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Hind Al Soulia - Riyadh - NIAMEY - Victims of increasing jihadist attacks, African states bordering Libya are pushing for more say in efforts to end the crisis in their northern neighbor whose conflict risks becoming a growing source of regional instability.
European powers, Turkey and Russia will join a Libya peace conference in Berlin this weekend, the latest international effort to end fighting between eastern commander Khalifa Haftar and the UN-recognized government in Tripoli.
African Union Chairman Moussa Faki will also join the Berlin talks hoping to bring a focus on the continent's perspective, but it will not be an easy mission.
"The neighboring countries like Chad, Sudan, Algeria, Tunisia, Egypt, fellow AU members and beyond are suffering the consequences" of the crisis, said Ebba Kalondo, Faki's spokeswoman.
"The AU has consistently asked for a more central role in the processes underway, but has consistently been ignored."
Sahel and African nations have long been at the sharp end of Libya's crisis.
After the NATO-backed rebellion ousted and killed dictator Muamer Gaddafi in 2011, Libya collapsed into a conflict of competing armed factions vying for control.
In the chaos, Islamist militants and migrant smugglers expanded their influence.
Libya's security vacuum allowed the spread of fighters, arms and explosives across its borders into Mali, Niger and Burkina Faso, which face increasing jihadist violence despite a regional campaign to counter Islamist militancy.
The North African state remains in chaos, mostly split now between Haftar's forces in the east and the UN-recognized government in Tripoli.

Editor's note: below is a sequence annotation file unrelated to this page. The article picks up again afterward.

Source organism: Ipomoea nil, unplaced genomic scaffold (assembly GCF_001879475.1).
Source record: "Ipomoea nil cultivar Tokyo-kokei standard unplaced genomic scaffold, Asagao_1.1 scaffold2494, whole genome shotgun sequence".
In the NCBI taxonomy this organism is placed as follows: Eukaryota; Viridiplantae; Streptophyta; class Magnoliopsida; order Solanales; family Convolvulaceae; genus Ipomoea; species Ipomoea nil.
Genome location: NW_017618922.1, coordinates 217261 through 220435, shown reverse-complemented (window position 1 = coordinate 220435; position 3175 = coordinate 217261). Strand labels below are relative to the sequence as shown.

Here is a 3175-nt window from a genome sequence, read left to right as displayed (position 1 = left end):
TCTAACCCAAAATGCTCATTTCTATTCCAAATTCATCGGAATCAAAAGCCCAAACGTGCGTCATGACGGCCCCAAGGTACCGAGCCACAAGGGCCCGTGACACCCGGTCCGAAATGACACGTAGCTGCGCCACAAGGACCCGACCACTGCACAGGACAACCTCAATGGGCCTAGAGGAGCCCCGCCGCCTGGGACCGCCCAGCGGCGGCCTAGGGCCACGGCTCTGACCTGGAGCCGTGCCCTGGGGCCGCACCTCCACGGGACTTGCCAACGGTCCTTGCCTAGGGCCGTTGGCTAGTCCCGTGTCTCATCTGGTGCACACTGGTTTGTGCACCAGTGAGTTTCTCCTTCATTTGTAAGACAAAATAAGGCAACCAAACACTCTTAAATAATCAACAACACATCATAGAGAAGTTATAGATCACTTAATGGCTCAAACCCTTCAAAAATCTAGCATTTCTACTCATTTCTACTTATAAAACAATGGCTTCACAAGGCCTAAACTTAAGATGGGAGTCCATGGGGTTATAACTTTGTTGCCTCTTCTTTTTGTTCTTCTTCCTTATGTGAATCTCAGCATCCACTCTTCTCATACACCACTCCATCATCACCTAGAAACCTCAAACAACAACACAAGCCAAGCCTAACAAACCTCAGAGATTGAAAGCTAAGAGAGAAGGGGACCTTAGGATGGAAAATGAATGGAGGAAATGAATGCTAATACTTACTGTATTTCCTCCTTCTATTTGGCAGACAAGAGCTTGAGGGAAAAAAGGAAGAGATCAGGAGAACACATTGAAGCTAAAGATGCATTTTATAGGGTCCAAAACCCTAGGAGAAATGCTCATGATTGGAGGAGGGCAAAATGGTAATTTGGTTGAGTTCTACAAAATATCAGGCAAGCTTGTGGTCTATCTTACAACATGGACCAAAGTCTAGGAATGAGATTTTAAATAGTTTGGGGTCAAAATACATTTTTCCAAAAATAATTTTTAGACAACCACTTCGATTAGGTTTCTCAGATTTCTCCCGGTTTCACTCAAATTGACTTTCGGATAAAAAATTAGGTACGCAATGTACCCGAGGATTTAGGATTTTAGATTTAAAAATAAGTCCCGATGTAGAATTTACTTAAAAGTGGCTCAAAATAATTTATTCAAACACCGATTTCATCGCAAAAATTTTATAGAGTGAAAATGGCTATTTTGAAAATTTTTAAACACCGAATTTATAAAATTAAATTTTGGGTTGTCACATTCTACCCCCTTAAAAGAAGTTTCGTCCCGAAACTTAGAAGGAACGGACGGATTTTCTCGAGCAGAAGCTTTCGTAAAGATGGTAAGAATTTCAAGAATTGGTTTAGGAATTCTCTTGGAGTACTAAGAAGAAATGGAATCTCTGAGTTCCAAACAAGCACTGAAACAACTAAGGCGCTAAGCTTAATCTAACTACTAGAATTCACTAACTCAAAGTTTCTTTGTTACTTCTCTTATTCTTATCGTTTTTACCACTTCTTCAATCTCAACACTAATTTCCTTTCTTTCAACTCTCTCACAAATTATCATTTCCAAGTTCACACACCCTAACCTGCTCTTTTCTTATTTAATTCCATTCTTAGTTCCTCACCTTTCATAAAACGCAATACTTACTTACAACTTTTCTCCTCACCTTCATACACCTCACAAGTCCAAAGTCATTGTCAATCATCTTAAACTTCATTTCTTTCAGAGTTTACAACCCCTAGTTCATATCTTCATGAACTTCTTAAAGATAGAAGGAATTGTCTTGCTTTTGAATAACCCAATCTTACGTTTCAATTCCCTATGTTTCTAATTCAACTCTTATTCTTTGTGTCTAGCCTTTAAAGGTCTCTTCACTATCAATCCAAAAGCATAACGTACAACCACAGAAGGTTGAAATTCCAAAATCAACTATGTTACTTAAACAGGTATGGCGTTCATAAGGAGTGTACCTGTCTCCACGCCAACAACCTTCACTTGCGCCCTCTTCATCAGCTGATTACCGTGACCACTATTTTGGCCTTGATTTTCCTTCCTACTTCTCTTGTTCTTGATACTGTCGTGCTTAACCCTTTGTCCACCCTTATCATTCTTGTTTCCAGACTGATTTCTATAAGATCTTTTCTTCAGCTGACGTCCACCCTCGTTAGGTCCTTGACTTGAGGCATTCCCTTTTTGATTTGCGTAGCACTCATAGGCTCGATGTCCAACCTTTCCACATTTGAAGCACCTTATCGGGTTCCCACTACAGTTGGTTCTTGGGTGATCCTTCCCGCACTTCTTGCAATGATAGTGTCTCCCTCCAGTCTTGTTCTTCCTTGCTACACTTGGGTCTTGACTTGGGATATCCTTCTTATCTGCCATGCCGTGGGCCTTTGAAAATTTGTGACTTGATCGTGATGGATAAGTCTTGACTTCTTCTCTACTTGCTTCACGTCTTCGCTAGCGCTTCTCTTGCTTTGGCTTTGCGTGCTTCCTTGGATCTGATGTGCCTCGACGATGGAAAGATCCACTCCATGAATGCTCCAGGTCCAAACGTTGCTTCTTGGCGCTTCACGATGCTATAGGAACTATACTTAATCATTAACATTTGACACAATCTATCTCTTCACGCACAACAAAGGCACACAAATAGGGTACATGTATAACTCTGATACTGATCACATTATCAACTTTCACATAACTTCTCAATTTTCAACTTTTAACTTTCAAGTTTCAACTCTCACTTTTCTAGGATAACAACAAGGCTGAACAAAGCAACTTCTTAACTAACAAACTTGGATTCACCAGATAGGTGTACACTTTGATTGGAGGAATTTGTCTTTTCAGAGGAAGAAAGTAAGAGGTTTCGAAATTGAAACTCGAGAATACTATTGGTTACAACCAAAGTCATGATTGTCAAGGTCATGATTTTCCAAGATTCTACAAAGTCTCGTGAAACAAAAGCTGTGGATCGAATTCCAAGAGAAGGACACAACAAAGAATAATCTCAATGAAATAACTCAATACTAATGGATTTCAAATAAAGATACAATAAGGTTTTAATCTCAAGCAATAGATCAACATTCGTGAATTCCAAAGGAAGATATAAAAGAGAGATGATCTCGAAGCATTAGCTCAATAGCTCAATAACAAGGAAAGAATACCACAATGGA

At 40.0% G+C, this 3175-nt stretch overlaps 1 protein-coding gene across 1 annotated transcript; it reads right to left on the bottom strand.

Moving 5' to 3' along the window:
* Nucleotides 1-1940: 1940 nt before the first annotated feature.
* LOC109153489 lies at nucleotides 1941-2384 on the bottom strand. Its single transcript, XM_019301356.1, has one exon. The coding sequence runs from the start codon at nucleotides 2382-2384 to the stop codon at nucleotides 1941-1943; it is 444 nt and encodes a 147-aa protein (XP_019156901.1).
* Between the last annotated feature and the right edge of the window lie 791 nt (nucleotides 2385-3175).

"The international community is responsible for what is happening to us through its disastrous decision to intervene in Libya," Niger President Mahamadou Issoufou said in December, referring to the 2011 NATO campaign.
"Libya is African, we cannot solve the Libyan problem by keeping the AU on the sidelines," he told AFP.
Chad President Idriss Deby said solving Sahel violence was directly linked to ending Libya's instability.
"Libya's chaos... remains the main source of destabilization for the whole of the Sahel," he said in Rome in December.
In 2019, jihadist attacks killed 4,000 people in Burkina, Mali and Niger, despite the presence of several thousand French troops, a UN peacekeeping mission in Mali and the G5 Sahel cooperation among the armies of five regional nations.
"Africa is looking to get more of a hearing now with the deterioration of the security situation in the Sahel," a Western diplomat said. -AFP
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